LeBron Wants To Be King, But King Of What?   1 comment

Nearly two months ago, Bill Simmons of ESPN wrote an article entitled “Winning, Loyalty, or Immortality.” In it, one of Simmons’ followers insightfully explained the difference between Michael Jordan, Kobe Bryant, and LeBron James:

I think you define a player by what is most important to them in one word.

MJ–Winning. Hands down, all he wanted to do was win. And that’s over-used for a lot of athletes, but not him.

Kobe–Greatness. Yes, he’s going to win some, but only because he wants to be considered great and that will be a by-product at times. But you’d also see him shoot his team out of a game; jack 3s when he should press the issue and get to the paint. He didn’t mind losing a few games if people came away saying, “Kobe is great; look what happens when he doesn’t shoot.”

LeBron–Amaze. I think he just really wants to amaze people. Which is why he spends 10 minutes before the game throwing underhand, left-hand half-court shots. Why he celebrates amazing dunks and blocks, but isn’t working just as hard to win.

For alliteration sake, let me choose three different words to identify Jordan, Bryant, and James: Jordan–Victory; Bryant–Glory; James–Celebrity.

Let me be upfront in stating that I am not a fan of LeBron James. I think he’s an amazing athlete, and I go ooh and ahh whenever I see him throw down a vicious dunk on one of his many victims. However, I believe that James is what is wrong with the basketball culture today. It is filled with a self-indulgent sense of entitlement–a sense of “I will not only let my game show that I am great, but I want the world to know my great accomplishments through my proclamations of my greatness.” What bugs me about James is his arrogance in proclaiming himself “King James” and “The Chosen One.” (I don’t mind, however, if arrogance is shown on the court.) An example of the by-product of James is Andray Blatche, of the Washington Wizards, who showed that he was self-entitled and spoiled on two separate occasions this past season: first, he chewed out a backup player for grabbing a rebound instead of letting him get it to complete his first triple-double; second, he decided not to play after the first five minutes (of a game I attended) because he just didn’t feel like playing that night. Thanks, LeBron. (Now, it’s not all James’ fault, of course. I understand that I am being unduly harsh and critical, but I think James is the face of this group of athletes.)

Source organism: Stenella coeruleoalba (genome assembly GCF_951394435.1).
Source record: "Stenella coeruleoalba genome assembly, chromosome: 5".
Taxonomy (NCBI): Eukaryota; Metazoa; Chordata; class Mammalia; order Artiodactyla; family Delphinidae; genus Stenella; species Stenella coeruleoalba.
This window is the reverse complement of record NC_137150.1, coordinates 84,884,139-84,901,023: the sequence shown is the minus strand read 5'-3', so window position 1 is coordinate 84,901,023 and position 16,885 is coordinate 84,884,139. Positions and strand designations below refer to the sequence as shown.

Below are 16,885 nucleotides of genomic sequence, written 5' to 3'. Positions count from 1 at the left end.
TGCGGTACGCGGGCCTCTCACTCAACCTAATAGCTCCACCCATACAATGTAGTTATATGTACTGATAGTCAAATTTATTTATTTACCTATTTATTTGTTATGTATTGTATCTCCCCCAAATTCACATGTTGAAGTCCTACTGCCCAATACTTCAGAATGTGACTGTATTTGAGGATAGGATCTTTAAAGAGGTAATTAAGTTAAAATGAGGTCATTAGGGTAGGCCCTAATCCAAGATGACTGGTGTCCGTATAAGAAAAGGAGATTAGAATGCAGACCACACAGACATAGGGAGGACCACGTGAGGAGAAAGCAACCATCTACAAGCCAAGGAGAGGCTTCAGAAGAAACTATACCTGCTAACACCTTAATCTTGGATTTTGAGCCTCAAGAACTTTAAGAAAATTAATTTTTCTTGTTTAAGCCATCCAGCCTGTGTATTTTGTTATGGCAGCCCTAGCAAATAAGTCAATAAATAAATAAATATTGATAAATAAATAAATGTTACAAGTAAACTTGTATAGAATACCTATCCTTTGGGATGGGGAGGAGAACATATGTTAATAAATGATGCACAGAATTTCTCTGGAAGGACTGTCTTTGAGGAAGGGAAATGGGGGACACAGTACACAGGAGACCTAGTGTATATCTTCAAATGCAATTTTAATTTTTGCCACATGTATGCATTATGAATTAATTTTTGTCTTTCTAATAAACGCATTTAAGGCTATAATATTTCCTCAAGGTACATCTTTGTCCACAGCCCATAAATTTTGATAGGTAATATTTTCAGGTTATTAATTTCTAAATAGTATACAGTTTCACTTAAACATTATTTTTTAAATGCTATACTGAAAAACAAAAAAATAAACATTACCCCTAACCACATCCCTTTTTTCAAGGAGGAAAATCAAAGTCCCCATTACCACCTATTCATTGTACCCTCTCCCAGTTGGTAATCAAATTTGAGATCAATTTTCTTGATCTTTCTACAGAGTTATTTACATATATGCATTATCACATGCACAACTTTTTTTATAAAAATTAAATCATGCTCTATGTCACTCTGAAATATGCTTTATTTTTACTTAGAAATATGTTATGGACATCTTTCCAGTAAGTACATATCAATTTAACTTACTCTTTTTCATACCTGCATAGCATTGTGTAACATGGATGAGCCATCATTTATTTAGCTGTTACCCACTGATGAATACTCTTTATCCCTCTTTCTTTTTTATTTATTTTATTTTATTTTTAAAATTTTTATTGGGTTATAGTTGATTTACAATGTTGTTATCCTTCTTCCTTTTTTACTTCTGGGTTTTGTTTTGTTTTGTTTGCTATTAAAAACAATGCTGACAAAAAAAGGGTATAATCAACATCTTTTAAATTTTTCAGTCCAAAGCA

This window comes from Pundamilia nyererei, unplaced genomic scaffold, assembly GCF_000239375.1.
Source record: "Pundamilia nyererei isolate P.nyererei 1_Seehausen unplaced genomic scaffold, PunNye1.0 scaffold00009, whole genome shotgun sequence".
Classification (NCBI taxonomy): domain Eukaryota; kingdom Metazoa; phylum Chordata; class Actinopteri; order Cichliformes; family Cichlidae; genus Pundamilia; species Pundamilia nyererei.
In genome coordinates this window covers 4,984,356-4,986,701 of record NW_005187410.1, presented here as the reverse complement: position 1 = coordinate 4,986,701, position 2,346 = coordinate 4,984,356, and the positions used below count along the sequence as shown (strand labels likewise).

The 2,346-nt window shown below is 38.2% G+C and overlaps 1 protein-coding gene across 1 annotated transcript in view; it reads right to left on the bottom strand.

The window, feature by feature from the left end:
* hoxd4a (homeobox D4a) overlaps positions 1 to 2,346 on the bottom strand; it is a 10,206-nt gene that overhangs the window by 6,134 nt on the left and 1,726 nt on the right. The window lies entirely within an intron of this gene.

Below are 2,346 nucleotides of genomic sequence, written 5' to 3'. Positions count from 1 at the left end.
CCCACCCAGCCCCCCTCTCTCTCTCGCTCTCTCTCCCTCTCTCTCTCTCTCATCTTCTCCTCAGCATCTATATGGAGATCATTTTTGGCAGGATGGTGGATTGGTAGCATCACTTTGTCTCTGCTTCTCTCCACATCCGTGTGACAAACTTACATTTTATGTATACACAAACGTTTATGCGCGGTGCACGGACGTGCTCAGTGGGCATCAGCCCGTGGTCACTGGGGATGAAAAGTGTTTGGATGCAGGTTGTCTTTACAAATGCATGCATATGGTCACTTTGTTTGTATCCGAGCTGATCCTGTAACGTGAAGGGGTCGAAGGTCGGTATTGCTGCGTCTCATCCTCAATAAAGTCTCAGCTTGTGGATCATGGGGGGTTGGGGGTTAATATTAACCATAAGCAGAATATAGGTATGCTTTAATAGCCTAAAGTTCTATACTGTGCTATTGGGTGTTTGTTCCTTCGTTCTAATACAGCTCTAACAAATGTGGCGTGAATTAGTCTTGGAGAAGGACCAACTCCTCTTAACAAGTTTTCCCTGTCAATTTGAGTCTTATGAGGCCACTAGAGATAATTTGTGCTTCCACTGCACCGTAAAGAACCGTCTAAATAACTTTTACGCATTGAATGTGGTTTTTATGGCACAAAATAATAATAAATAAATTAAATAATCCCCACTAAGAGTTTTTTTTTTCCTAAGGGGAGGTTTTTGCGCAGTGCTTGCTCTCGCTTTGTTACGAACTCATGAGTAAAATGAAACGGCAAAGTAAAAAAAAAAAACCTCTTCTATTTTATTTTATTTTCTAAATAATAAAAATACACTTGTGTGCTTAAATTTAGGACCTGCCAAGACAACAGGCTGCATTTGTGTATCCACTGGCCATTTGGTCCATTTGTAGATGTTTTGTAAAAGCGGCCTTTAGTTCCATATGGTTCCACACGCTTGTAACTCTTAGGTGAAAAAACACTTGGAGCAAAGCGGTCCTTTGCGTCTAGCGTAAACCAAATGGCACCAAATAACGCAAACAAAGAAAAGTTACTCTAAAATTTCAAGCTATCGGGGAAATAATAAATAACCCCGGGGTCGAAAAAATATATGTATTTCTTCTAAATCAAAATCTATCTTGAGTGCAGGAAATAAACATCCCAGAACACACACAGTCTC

So, LeBron James likes to be known as King… but what is he king of? People can generally have multiple loves and interests, but you reveal your greatest love when you’re forced to make a choice between two competing loves. Michael Jordan’s greatest love was winning, above all else. But that begs the question… why did he make tens of millions of dollars if he wanted to win? Why didn’t he play for the minimum so that he could get other All-Stars? Because he didn’t have to. You can love multiple things and not be forced to choose between them. With Kobe Bryant, I think that if professional basketball didn’t pay money, he would still play basketball. He would probably be working on his MBA about now, but he’d spend all his free time playing basketball because he loves the game and because he loves to show others that he’s better.

However, with the plethora of teams available to James, his decision will be a choice that reveals his greatest love. There are only three realistic choices available to him at this point: Miami Heat, New York Knicks, and Cleveland Cavaliers. Each team will reveal something about the character of James.

Miami Heat–Victory